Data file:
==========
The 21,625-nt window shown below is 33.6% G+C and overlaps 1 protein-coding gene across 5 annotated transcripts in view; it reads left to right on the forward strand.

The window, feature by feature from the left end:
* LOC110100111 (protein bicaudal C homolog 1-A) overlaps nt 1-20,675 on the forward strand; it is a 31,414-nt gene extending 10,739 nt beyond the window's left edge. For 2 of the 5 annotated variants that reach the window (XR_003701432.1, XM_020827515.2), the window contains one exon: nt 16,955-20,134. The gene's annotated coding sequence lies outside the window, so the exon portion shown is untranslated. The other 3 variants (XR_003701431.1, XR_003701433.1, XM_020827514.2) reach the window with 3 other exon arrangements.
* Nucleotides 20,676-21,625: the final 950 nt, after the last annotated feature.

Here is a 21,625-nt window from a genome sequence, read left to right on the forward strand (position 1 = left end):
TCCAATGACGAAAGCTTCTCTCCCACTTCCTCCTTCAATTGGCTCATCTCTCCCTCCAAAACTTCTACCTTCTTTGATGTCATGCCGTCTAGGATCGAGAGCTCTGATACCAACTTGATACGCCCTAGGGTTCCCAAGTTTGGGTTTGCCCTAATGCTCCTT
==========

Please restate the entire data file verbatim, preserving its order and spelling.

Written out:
The 21,625-nt window shown below is 33.6% G+C and overlaps 1 protein-coding gene across 5 annotated transcripts in view; it reads left to right on the forward strand.

The window, feature by feature from the left end:
* LOC110100111 (protein bicaudal C homolog 1-A) overlaps nt 1-20,675 on the forward strand; it is a 31,414-nt gene extending 10,739 nt beyond the window's left edge. For 2 of the 5 annotated variants that reach the window (XR_003701432.1, XM_020827515.2), the window contains one exon: nt 16,955-20,134. The gene's annotated coding sequence lies outside the window, so the exon portion shown is untranslated. The other 3 variants (XR_003701431.1, XR_003701433.1, XM_020827514.2) reach the window with 3 other exon arrangements.
* Nucleotides 20,676-21,625: the final 950 nt, after the last annotated feature.

Here is a 21,625-nt window from a genome sequence, read left to right on the forward strand (position 1 = left end):
TCCAATGACGAAAGCTTCTCTCCCACTTCCTCCTTCAATTGGCTCATCTCTCCCTCCAAAACTTCTACCTTCTTTGATGTCATGCCGTCTAGGATCGAGAGCTCTGATACCAACTTGATACGCCCTAGGGTTCCCAAGTTTGGGTTTGCCCTAATGCTCCTT